Monday, January 27, 2014

My Terrible Week (or two)

I lost my cell phone a little over a week ago. After looking in all the normal places (and abnormal ones, like the refrigerator) and asking the lost & found at a mall and a Barnes & Noble, I had to give up and buy another one.

image by Marc Noon 

In the week leading up to that, it became obvious my DVR was becoming useless. It had been going downhill for some time, but it finally stopped accepting direction from the remote control. (Yes, I bought another remote control and put new batteries in it. Bupkis.) I could record using it, but only watch the recording once—no rewind, no editing, no dubbing to a disk. So I ordered another one.

photo by Keremdmrc 

Also in this same time period, my car engine lugged for a short time. The last time it did this, I ended up having it towed in for an expensive repair. It was near due for its 60,000 mile check, so I had the shop do that. The battery was low, so that needed to be replaced, making it more expensive than the usual check.

public domain 

Then my digital camera stopped working. It simply would not turn on. I charged up the battery with a skeptical attitude, because even when the battery is low it will give a low battery signal. Sure enough, after I put the charged battery in, it still would not turn on. That’s why the pictures in this blog are so generic.

public domain 
How’s this for generic?

I decided to wash my bath mats. Assuming they were colorfast, I threw the white ones from one bathroom in with the dark blue ones from another. Wow, they’re not colorfast. The white ones came out light blue.

White + Dark Blue = Light Blue?

I thought this could be a good change of pace. But under strong light, there were brown splotches amidst the light blue. The chemicals for the dyes just combine in odd ways. It really looks distasteful to have bath mats with brown splotches on them.

White + Dark Blue = Puce!

Perhaps what caused me the worst anxiety was that Word started acting up. I opened up chapter 2 of my present work and found that all the corrections and additional pages from my last session were gone. I knew I had saved it—several times while doing the work. Very well, I opened the version I saved to the cloud. That also had the recent additions missing.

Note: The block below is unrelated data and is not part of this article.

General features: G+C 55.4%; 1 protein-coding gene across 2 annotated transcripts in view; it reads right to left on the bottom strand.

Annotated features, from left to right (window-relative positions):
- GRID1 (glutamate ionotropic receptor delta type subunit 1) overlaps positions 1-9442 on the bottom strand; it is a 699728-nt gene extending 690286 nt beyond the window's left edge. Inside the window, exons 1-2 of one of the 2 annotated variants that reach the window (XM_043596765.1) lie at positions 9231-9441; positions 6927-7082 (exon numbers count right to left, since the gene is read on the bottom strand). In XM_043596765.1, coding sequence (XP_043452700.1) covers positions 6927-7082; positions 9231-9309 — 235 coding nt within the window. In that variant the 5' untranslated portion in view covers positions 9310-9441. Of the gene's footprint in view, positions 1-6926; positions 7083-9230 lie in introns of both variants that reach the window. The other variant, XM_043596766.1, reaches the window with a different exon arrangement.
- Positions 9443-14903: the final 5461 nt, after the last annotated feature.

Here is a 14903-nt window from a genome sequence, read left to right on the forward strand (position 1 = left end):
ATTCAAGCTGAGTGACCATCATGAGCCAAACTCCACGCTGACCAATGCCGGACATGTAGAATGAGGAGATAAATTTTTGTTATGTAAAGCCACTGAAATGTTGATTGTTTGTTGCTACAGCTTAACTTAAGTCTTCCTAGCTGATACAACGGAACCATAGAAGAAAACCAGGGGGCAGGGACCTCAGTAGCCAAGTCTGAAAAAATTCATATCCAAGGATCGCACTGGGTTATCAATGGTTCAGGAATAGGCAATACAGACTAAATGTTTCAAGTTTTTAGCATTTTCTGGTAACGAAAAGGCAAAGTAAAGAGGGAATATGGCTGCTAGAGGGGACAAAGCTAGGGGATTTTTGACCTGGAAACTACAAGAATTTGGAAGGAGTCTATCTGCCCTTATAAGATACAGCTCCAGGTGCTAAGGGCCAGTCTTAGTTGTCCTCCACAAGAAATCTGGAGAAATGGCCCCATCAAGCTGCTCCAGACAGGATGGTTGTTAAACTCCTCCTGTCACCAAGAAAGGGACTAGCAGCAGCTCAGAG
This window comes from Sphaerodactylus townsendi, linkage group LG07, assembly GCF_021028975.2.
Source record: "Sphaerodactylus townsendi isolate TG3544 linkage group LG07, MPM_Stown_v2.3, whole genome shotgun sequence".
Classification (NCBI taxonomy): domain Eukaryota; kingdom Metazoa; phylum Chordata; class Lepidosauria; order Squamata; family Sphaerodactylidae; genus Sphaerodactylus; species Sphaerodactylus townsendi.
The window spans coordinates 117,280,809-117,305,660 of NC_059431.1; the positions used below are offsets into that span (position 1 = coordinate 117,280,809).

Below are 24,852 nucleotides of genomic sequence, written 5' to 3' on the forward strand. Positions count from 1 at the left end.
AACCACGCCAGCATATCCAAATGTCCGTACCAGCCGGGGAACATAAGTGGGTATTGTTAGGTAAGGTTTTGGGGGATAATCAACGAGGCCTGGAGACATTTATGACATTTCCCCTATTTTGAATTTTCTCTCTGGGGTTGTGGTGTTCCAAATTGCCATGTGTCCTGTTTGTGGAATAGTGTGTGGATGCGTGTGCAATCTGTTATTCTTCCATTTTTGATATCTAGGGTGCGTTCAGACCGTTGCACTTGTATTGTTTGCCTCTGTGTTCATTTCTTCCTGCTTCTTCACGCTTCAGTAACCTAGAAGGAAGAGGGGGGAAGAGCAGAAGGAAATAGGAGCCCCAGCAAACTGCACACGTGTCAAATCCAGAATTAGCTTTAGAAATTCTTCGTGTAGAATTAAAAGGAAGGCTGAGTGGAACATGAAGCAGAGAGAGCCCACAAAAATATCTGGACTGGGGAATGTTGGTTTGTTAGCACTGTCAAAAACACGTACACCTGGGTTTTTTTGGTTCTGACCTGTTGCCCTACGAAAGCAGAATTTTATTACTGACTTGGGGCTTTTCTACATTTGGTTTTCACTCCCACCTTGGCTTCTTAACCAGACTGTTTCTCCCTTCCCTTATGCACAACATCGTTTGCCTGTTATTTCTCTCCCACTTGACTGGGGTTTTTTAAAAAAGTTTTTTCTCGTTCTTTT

Working from my printed copy, I put the corrections and additional pages back in. This was hard for the corrections—I had to read the chapter almost line by line to remember all the changes I had made. I saved it along the way, then saved the final version to the cloud.

I noticed something funny in Windows Explorer. If one hovers over a file, it shows when it was last modified. It showed I had last modified chapter 2 two days ago. That was before the recent additions. Sure enough, when I opened the file again, all the corrections and additional pages were gone. Same for the version in the cloud.

I completely shut down Word and opened it again. Then I made the corrections a little at a time, saving, then closing and opening the file. This time the changes were saved. Word is working fine now. But that was a stressful writing session.

So tell me, how did your week go? 

Thursday, January 23, 2014

Best Movies of 2013

Some viewers of this blog might notice I review movies more than I review books. That’s because I’m often so unsatisfied with a book I don’t finish it, or think it’s only worth one or two stars. I won’t write such a negative review.

On to movies: the best dramatic movie of 2013 (and best movie overall) was Ender’s Game.

I’m glad that production companies waited this long to make the movie, so the special effects had matured enough to show the incredible weightless games and the spectacular last battle. See my review here.

Best comedy was Warm Bodies.